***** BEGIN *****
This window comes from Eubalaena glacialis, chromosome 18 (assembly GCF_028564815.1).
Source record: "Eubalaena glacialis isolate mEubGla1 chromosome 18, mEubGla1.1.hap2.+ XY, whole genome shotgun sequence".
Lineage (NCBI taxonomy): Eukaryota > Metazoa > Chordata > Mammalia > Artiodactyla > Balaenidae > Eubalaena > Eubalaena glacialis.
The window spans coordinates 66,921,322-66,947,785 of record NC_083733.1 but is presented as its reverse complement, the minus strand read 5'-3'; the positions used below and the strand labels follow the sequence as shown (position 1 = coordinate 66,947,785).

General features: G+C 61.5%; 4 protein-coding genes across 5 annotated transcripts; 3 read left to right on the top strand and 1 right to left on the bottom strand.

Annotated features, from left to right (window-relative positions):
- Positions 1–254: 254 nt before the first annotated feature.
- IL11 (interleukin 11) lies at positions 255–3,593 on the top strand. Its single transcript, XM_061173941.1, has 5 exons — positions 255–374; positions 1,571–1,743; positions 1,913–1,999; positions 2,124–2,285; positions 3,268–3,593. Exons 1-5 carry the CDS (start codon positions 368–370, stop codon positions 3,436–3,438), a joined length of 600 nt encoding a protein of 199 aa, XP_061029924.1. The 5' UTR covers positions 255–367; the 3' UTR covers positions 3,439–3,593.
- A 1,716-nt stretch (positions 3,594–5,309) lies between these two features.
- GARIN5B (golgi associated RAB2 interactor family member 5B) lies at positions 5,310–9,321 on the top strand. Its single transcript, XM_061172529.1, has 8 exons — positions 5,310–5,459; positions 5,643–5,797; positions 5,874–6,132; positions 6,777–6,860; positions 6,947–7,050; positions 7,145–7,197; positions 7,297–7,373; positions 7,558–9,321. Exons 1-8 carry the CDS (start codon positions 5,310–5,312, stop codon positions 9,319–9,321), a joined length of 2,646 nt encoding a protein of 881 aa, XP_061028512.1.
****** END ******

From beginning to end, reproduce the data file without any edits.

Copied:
This window comes from Eubalaena glacialis, chromosome 18 (assembly GCF_028564815.1).
Source record: "Eubalaena glacialis isolate mEubGla1 chromosome 18, mEubGla1.1.hap2.+ XY, whole genome shotgun sequence".
Lineage (NCBI taxonomy): Eukaryota > Metazoa > Chordata > Mammalia > Artiodactyla > Balaenidae > Eubalaena > Eubalaena glacialis.
The window spans coordinates 66,921,322-66,947,785 of record NC_083733.1 but is presented as its reverse complement, the minus strand read 5'-3'; the positions used below and the strand labels follow the sequence as shown (position 1 = coordinate 66,947,785).

General features: G+C 61.5%; 4 protein-coding genes across 5 annotated transcripts; 3 read left to right on the top strand and 1 right to left on the bottom strand.

Annotated features, from left to right (window-relative positions):
- Positions 1–254: 254 nt before the first annotated feature.
- IL11 (interleukin 11) lies at positions 255–3,593 on the top strand. Its single transcript, XM_061173941.1, has 5 exons — positions 255–374; positions 1,571–1,743; positions 1,913–1,999; positions 2,124–2,285; positions 3,268–3,593. Exons 1-5 carry the CDS (start codon positions 368–370, stop codon positions 3,436–3,438), a joined length of 600 nt encoding a protein of 199 aa, XP_061029924.1. The 5' UTR covers positions 255–367; the 3' UTR covers positions 3,439–3,593.
- A 1,716-nt stretch (positions 3,594–5,309) lies between these two features.
- GARIN5B (golgi associated RAB2 interactor family member 5B) lies at positions 5,310–9,321 on the top strand. Its single transcript, XM_061172529.1, has 8 exons — positions 5,310–5,459; positions 5,643–5,797; positions 5,874–6,132; positions 6,777–6,860; positions 6,947–7,050; positions 7,145–7,197; positions 7,297–7,373; positions 7,558–9,321. Exons 1-8 carry the CDS (start codon positions 5,310–5,312, stop codon positions 9,319–9,321), a joined length of 2,646 nt encoding a protein of 881 aa, XP_061028512.1.